|Compiled by fan Bjo Trimble and published in 1976,|
the Concordance was an all-in-one guide to the first
series and animated sequel. That's all there was.
For Trekkers of certain age, the coming debut of Star Trek Discovery represents something of an embarrassment of riches. Not to look a gift alien artifact square in the orb, but one wonders in this digital age when anything seems possible and all forms of Star Trek are available all the time, whether a new series is necessary or even desirable.
Heresy, I know, but bear with me.
Between NBC's cancellation of the original series -- TOS to the Trek cognoscente -- and 1979's turgid but welcome Star Trek: The Motion Picture, there was a generation of us who learned to survive and to sustain ourselves on what we had.
What we had wasn't very much: nightly reruns on New York's WPIX-Channel 11, a dozen volumes of James Blish adaptations, original novels, bad comic books and Star Trek conventions. For a lucky few in the NYC-metro area, there were dedicated stores, The Federation Trading Post in Manhattan and on Long Island, Star Base I.
Still, we survived. Without the Internet, without streaming on-demand video, we survived (thank you VHS format).
|Set phasers on stunned?|
The next next next generation
Given no other obligations, including meals, bathroom breaks and sleep (not to mention sex, bathing or gainful employment) one could spend the better part of a month marinating in all things Star Trek. And that's only the official canon. Youtube offers even more.
Now we get a series tailor made and delivered for binge-watching.
William Shatner, yes him, notoriously once told a room full of Trekkies, "get a life." Sure that was said in the context of a Saturday Night Live skit, but do you really think the thought hadn't crossed his mind before that?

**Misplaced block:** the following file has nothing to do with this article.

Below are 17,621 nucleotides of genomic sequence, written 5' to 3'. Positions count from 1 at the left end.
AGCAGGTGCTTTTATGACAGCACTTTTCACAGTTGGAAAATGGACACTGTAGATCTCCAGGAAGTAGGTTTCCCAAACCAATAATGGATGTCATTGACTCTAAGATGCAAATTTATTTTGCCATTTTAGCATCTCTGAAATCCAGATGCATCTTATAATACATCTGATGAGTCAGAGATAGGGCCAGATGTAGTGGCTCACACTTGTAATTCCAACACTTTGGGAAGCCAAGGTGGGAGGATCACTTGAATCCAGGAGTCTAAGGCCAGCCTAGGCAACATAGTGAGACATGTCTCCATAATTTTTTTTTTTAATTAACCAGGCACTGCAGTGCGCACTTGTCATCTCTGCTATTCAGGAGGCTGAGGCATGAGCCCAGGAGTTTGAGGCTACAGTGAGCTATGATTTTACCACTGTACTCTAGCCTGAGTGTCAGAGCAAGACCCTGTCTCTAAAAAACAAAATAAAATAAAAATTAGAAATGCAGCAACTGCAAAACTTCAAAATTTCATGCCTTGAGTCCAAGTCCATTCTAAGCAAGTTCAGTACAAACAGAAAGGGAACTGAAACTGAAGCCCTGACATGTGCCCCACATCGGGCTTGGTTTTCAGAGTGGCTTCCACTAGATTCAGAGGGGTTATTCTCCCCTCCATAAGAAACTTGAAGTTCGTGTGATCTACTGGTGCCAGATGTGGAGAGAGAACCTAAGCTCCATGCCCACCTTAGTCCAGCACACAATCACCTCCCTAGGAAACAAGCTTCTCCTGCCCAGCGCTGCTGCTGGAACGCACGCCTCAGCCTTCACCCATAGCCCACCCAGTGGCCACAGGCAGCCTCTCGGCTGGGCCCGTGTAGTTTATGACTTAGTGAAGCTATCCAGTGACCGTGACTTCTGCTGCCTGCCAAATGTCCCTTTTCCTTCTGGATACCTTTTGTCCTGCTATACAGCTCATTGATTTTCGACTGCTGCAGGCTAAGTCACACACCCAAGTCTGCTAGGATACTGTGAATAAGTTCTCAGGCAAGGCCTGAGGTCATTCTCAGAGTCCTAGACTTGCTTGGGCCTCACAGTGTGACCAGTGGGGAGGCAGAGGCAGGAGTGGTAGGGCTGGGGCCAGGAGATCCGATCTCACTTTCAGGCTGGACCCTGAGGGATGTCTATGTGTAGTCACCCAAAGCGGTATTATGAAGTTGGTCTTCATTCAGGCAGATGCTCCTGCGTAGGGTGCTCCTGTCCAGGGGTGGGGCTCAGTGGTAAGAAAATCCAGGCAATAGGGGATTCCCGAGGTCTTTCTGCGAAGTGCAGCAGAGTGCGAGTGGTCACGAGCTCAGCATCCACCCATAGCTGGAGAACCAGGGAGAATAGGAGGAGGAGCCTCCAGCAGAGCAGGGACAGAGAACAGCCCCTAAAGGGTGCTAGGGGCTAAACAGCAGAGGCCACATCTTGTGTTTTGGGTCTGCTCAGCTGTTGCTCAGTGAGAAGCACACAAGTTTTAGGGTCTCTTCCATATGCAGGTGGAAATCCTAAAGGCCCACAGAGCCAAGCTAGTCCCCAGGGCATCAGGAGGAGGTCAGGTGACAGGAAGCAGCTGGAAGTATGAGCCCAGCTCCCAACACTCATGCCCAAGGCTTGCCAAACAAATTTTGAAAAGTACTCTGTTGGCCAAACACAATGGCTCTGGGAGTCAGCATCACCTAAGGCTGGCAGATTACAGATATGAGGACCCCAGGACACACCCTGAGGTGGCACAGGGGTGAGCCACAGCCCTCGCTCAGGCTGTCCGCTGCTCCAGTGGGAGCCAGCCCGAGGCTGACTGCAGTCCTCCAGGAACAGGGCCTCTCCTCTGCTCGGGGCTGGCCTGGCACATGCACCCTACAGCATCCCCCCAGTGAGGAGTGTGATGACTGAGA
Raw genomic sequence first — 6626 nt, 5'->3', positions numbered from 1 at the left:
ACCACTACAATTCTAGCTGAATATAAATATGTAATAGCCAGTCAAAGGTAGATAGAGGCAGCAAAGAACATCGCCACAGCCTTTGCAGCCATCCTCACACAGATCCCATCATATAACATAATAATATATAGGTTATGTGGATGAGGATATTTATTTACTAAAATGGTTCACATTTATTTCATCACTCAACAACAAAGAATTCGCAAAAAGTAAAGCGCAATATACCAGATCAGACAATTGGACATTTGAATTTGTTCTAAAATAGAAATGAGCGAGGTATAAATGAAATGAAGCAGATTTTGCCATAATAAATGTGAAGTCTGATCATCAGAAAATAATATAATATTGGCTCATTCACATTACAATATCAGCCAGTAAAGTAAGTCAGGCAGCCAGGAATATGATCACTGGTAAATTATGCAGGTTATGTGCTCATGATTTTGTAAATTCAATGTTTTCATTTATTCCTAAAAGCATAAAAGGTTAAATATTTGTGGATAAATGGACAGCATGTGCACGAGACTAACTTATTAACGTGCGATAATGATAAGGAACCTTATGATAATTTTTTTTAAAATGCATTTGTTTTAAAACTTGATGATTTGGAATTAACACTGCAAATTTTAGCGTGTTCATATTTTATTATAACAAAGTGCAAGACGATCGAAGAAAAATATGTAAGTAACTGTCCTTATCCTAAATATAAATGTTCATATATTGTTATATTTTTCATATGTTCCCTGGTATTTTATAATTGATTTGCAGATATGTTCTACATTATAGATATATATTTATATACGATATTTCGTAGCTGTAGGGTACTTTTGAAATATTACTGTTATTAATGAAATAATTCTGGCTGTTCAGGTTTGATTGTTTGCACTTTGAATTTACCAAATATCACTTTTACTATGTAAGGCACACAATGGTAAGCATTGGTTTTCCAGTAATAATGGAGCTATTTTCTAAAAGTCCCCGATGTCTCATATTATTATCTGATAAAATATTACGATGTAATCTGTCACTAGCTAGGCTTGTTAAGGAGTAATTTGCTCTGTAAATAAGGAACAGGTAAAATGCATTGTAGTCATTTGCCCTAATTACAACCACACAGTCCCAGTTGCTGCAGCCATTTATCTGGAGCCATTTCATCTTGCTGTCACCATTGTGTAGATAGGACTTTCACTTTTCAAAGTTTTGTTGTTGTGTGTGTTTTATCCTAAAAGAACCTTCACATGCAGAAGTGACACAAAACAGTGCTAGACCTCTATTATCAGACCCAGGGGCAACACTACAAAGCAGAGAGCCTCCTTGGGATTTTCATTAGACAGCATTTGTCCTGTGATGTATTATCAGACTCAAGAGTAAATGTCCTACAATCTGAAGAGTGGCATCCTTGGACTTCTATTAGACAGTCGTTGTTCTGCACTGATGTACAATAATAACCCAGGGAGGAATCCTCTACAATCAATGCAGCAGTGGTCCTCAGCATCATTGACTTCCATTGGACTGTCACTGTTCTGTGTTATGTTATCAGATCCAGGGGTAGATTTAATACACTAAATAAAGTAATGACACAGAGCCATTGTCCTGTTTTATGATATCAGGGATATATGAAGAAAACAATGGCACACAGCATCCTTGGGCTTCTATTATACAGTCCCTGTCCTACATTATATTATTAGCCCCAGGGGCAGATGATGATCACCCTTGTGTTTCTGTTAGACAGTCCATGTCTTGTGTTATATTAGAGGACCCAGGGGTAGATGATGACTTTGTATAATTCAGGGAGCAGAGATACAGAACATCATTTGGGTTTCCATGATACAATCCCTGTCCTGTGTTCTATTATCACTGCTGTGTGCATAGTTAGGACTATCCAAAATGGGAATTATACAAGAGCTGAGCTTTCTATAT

So the question is, do we really need another Star Trek series? Perhaps more specifically, do we need this one? I am a bit wary. Call it Star Trepidation.
STD has had a notoriously difficult gestation. It's Sept. 24 debut comes six to nine months behind schedule, on a CBS for-pay streaming platform. Original show-runner Bryan Fuller quit. Early reviews have been... well there aren't any. They're embargoed.
Plus, it faces immediate competition from the already-airing, not-for-pay, somewhat tongue-in-cheek FOX offering, The Orville, which is supported by TNG-era producer Brannon Braga and boasts episodes directed by him and by Trek alumni Jonathan Frakes and Robert Duncan McNeill.
|Conventions like Star Trek America helped sustain the|
series' hold on the public consciousness in the between
the original incarnation and most of its subsequent sequels
Discovery on the other hand, appears deadly serious, maybe too much so for an era when reality -- killer storms, earthquakes, nuclear saber rattling and reanimated racial animus -- seems to cry out for a something sunnier, more optimistic, something like Star Trek was born to be and was until the 12th movie, Into Darkness.
Plus DIS is a prequel, immediately challenged to fit into the canon without disruption. If the short-lived Enterprise proved one thing, dedicated Trekkers and Trekkies are a persnickety bunch. They take their continuity seriously.
Tonight, millions of us Star Trek fans will hunker down in front of our TVs, and tune in for the premier. First one's free! How many of us will stick around when it's not?
That will be the biggest discovery of all.
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